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IT & Business Tech: The 3 Spaces Acquirers Care About

AI, IT Services & Outsourcing, Healthtech, HRtech, News

Hampleton Partners’ newest IT & Business Tech industry report is now out, and one of the key takeaways comes right at the start. Namely: “Worldwide IT spending is projected to total $4.6 trillion in 2023, an increase of 5.1% from 2022.”

It’s a market that’s remained bullish despite adverse economic conditions which have impacted other segments of the tech world over the past 12 months. Our new report has highlighted the major factors propelling activity, noting in particular that there has been a fundamental evolution in how companies regard their IT infrastructures. Whereas purchasing and maintaining in-house systems was once the norm, CEOs, CIOs and CFOs are increasingly subscribing to cloud-based solutions.

What’s more, it’s not just the private sector that’s been lighting a fire under the IT & Business Services market. Our report emphasises the significant role that government spending has been playing. Investment in IT infrastructures has been surging since last year, indicating a widespread drive to make public sector digital services as efficient as the kinds of systems that people have become accustomed to in the private sector.

But, taking a closer look at the lay of the land, what are the three subsectors within IT & Business Services that have been attracting the most interest from both strategic buyers and private equity investors? Let’s break it down.


Tech Services & Support

Going by M&A volume, the biggest subsector by far is Tech Services & Support. As shown by our report (the full document can be downloaded here) it accounted for more than 57% of deals over the past 30 months. This is in keeping with a well-established trajectory, with the subsector having seen rising activity levels since the start of 2021.

What kinds of companies inhabit this subsector? They’re actually a fairly diverse bunch, including web and email marketing measurement firms, and various kinds of tech consulting firms. A notable example is Danish company BASE life science, which was snapped up by Indian tech behemoth Infosys in a $111 million deal in July 2022.

The takeover is emblematic of the widespread interest being shown in highly niche-specific tech support services firms like BASE. The company works with leading life science companies to offer specialised management consulting services that optimise pharmaceutical research and development, help drive customer engagement, and build end-to-end AI-enabled solutions tailored to pharma and other life science systems.

As well as underscoring the desirability of companies which specialise in helping businesses leverage the unprecedented range of data-orientated tools available right now, the BASE acquisition also highlights the continuing significance of the Nordic region as a global tech hotspot. 


IT Outsourced Services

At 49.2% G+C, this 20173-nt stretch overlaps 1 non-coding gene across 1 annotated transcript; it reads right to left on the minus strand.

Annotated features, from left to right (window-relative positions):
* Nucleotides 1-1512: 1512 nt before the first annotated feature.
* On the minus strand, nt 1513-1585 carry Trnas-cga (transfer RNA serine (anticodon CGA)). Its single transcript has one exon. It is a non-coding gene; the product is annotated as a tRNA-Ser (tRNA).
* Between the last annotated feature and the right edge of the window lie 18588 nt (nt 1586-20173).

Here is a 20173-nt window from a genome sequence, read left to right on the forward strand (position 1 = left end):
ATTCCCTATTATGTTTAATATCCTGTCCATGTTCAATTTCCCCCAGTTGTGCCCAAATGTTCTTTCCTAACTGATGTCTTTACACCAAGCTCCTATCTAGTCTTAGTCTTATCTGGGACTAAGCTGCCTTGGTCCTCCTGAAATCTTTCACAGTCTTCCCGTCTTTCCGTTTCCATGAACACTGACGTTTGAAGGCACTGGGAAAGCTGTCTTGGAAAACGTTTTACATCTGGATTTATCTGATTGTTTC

The second-largest M&A market within IT & Business Services is the IT Outsourced Services subsector. Its constituents include companies that specialise in software development, transaction processing, staffing solutions and customer care interfaces, all of which have accounted for more than 27% of total M&A activity over the past 30 months. We’ve also seen deal volume shoot up by 21% when you compare the numbers in 2H2021 and 2H2022.

A notable acquisition in this subsector last year was that of the Canadian design and development consulting firm FreshWorks Studio. Purchased for an undisclosed sum by EY Canada (which is of course part of one of the “Big 4” financial services giants), FreshWorks Studio has capabilities in a number of areas, including UX research and mobile app development for both governmental and private sector infrastructures.

The move was made with the aim of expanding EY’s own design studio wing, to create what the co-founder of FreshWorks Studio hopes will be “Canada’s premiere digital agency”. With FreshWorks Studio having come to increased prominence during the Covid-19 pandemic, when it helped design and build vaccine tracking apps, it’s no surprise that the company was singled out as an attractive target by one of the world’s most prominent consulting giants.


Integration Services

Companies providing services relating to telecommunications integration, security integration, and all-round network integration make up the third key IT & Business Services subsector. This does trail behind the other two in terms of the proportion of M&A activity, taking a 16% slice over the past 30 months. That said, it continues to show robust numbers, with the transaction count increasing between the first and second halves of 2022.

One of the heftiest deals of the year was the acquisition of Connecticut-based SAP consultancy Rizing by Indian IT multinational Wipro. It came with an eye-catching $540 million price tag, a figure that reflects Rizing’s stature in the world of SAP (systems, applications and products in data processing).

Rizing’s range of cloud-based tools is vast, allowing clients to integrate and optimise payroll transactions, employee engagement and other essential processes, unifying and visualising disparate streams of data. Previously owned by a private equity firm, Rizing’s capabilities are much in-demand thanks to what one Wipro spokesperson describes as the “digital transformation needs” of all kinds of companies across the globe.

This widescale digital transformation, which has became glaringly apparent with the rise of hybrid working and the consequent need to prevent and overcome siloes, will only accelerate in the months and years to come. We expect to continue to see impressive transaction volumes in all three of these IT & Business Services subsectors. And, needless to say, the landscape remains ripe for innovative new startups, from business software developers to infrastructure consultancies.